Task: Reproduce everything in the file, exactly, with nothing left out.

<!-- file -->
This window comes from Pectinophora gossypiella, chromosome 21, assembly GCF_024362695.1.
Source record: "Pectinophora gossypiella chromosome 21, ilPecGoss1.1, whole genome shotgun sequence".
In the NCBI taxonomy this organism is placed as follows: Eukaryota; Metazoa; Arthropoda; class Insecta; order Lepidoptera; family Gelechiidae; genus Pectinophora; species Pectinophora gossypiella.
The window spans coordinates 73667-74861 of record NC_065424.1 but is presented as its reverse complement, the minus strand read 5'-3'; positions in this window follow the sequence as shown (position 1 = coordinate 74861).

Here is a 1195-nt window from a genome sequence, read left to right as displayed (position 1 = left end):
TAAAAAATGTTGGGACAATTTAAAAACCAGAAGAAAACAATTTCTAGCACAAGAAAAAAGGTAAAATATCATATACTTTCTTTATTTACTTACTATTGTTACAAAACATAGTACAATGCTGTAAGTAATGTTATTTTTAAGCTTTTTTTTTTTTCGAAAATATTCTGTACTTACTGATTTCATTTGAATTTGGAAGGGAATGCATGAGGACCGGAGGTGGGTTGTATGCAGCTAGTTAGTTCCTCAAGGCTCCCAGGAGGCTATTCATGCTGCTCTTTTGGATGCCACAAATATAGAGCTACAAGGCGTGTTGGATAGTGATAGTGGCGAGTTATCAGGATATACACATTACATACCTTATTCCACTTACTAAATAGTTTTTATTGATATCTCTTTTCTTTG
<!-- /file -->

This window comes from Pectinophora gossypiella, chromosome 21, assembly GCF_024362695.1.
Source record: "Pectinophora gossypiella chromosome 21, ilPecGoss1.1, whole genome shotgun sequence".
In the NCBI taxonomy this organism is placed as follows: Eukaryota; Metazoa; Arthropoda; class Insecta; order Lepidoptera; family Gelechiidae; genus Pectinophora; species Pectinophora gossypiella.
The window spans coordinates 73667-74861 of record NC_065424.1 but is presented as its reverse complement, the minus strand read 5'-3'; positions in this window follow the sequence as shown (position 1 = coordinate 74861).

Here is a 1195-nt window from a genome sequence, read left to right as displayed (position 1 = left end):
TAAAAAATGTTGGGACAATTTAAAAACCAGAAGAAAACAATTTCTAGCACAAGAAAAAAGGTAAAATATCATATACTTTCTTTATTTACTTACTATTGTTACAAAACATAGTACAATGCTGTAAGTAATGTTATTTTTAAGCTTTTTTTTTTTTCGAAAATATTCTGTACTTACTGATTTCATTTGAATTTGGAAGGGAATGCATGAGGACCGGAGGTGGGTTGTATGCAGCTAGTTAGTTCCTCAAGGCTCCCAGGAGGCTATTCATGCTGCTCTTTTGGATGCCACAAATATAGAGCTACAAGGCGTGTTGGATAGTGATAGTGGCGAGTTATCAGGATATACACATTACATACCTTATTCCACTTACTAAATAGTTTTTATTGATATCTCTTTTCTTTG